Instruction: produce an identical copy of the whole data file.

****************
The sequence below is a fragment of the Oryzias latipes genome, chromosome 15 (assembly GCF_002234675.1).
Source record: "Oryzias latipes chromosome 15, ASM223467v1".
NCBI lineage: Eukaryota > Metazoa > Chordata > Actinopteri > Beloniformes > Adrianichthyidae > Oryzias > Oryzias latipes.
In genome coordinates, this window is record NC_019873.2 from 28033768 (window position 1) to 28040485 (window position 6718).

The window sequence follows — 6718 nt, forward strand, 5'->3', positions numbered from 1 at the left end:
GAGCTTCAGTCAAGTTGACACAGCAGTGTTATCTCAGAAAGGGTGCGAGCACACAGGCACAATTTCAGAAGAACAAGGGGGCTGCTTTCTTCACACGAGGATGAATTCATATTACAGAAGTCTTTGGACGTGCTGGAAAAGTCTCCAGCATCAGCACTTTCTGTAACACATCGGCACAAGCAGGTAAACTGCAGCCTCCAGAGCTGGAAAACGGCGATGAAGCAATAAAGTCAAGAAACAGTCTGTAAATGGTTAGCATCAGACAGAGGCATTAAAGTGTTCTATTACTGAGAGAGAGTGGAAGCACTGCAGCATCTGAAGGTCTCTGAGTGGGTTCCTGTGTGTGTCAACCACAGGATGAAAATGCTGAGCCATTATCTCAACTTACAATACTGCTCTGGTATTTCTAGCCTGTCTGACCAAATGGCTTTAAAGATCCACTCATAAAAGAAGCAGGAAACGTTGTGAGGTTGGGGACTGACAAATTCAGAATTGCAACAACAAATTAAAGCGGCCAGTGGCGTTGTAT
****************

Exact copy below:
The sequence below is a fragment of the Oryzias latipes genome, chromosome 15 (assembly GCF_002234675.1).
Source record: "Oryzias latipes chromosome 15, ASM223467v1".
NCBI lineage: Eukaryota > Metazoa > Chordata > Actinopteri > Beloniformes > Adrianichthyidae > Oryzias > Oryzias latipes.
In genome coordinates, this window is record NC_019873.2 from 28033768 (window position 1) to 28040485 (window position 6718).

The window sequence follows — 6718 nt, forward strand, 5'->3', positions numbered from 1 at the left end:
GAGCTTCAGTCAAGTTGACACAGCAGTGTTATCTCAGAAAGGGTGCGAGCACACAGGCACAATTTCAGAAGAACAAGGGGGCTGCTTTCTTCACACGAGGATGAATTCATATTACAGAAGTCTTTGGACGTGCTGGAAAAGTCTCCAGCATCAGCACTTTCTGTAACACATCGGCACAAGCAGGTAAACTGCAGCCTCCAGAGCTGGAAAACGGCGATGAAGCAATAAAGTCAAGAAACAGTCTGTAAATGGTTAGCATCAGACAGAGGCATTAAAGTGTTCTATTACTGAGAGAGAGTGGAAGCACTGCAGCATCTGAAGGTCTCTGAGTGGGTTCCTGTGTGTGTCAACCACAGGATGAAAATGCTGAGCCATTATCTCAACTTACAATACTGCTCTGGTATTTCTAGCCTGTCTGACCAAATGGCTTTAAAGATCCACTCATAAAAGAAGCAGGAAACGTTGTGAGGTTGGGGACTGACAAATTCAGAATTGCAACAACAAATTAAAGCGGCCAGTGGCGTTGTAT